In Obama’s Final Year, He Spent A STAGGERING Amount On Lawyers To Hide Records From The Public
It’s a terribly sad fact that Obama is going to be known as the most disruptive President in American history, but it’s a fact that people are going to have to face.
On top of all of it, the Obama Administration will also have the dubious distinction of being the least transparent as well.
In order to defend his unwillingness to turn of records under the Freedom of Information Act, Obama spend over thirty six million dollars in legal costs his last year in office.
Added to that, he showed extremely hostile and poor performance in several other facets of leadership showing that his lack of transparency wasn’t just a fleeing thing.
Not one time, but two consecutive years we were able to see the Obama administration set a record for the number of times federal employees told the public that they could not find a single piece of information that was requested.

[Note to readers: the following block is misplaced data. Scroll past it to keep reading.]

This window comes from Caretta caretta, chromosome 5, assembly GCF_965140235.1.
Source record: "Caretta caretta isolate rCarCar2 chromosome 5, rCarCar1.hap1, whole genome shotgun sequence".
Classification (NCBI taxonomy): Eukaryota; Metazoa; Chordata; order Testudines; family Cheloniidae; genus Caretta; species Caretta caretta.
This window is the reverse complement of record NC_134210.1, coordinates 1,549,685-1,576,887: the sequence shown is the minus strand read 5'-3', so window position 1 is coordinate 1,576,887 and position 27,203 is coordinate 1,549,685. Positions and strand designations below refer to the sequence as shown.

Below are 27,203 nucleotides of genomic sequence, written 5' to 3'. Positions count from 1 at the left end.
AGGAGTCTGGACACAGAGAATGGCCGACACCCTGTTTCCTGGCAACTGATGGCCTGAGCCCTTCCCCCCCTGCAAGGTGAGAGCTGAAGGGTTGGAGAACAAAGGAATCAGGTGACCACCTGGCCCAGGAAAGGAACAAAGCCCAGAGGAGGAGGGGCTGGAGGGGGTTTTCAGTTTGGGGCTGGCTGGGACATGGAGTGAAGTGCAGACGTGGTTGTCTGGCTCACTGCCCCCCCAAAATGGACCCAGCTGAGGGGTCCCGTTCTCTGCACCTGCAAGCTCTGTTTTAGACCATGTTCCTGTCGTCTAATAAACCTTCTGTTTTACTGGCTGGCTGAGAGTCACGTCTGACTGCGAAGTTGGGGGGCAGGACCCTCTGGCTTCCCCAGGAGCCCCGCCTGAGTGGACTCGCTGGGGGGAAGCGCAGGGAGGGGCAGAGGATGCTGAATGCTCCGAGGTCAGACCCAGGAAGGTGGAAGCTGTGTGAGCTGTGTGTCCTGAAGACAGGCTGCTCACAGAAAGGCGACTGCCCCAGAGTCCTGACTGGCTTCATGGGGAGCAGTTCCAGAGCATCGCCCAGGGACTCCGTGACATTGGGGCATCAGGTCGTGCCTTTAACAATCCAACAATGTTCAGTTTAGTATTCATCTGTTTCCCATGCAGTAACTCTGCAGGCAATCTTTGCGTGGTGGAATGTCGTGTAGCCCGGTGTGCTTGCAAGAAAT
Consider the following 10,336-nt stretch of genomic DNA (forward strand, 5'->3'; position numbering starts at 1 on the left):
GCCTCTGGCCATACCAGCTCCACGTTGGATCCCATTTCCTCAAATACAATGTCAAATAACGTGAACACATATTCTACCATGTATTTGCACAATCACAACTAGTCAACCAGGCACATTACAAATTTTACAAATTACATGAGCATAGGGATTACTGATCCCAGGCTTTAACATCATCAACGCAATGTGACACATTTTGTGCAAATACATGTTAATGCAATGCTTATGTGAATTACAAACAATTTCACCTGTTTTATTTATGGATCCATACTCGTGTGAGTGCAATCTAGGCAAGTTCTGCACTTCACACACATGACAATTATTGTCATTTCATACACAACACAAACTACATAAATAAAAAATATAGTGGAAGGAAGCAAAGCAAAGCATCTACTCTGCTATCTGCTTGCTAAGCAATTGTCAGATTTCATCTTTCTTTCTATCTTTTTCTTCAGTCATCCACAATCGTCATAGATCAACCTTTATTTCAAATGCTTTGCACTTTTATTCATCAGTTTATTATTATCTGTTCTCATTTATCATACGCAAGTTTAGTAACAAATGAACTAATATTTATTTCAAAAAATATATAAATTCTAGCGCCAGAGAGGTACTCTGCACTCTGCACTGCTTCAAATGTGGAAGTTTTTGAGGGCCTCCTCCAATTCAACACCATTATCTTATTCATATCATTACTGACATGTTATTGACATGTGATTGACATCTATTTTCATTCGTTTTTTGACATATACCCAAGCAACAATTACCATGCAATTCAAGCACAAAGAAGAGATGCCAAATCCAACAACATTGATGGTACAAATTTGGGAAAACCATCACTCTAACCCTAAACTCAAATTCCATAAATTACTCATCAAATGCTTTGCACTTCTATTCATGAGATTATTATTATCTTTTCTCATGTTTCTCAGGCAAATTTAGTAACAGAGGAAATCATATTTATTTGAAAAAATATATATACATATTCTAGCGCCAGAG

This clearly sets the record straight for the corruption and the outright denial of access to files.
The government acknowledged that it was wrong in refusing to turn over all parts of records for at least six years and now it’s time Obama is seen for the monster he truly is.
According to 100percentfedup: Of the $36.2 million in legal costs fighting such lawsuits last year, the Justice Department accounted for $12 million, the Homeland Security Department for $6.3 million and the Pentagon for $4.8 million. The three departments accounted for more than half the government’s total records requests last year.
The figures reflect the final struggles of the Obama administration during the 2016 election to meet President Barack Obama’s pledge that it was “the most transparent administration in history,” despite wide recognition of serious problems coping with requests under the information law. It received a record 788,769 requests for files last year and spent a record $478 million answering them and employed 4,263 full-time FOIA employees across more than 100 federal departments and agencies. That was higher by 142 such employees the previous year.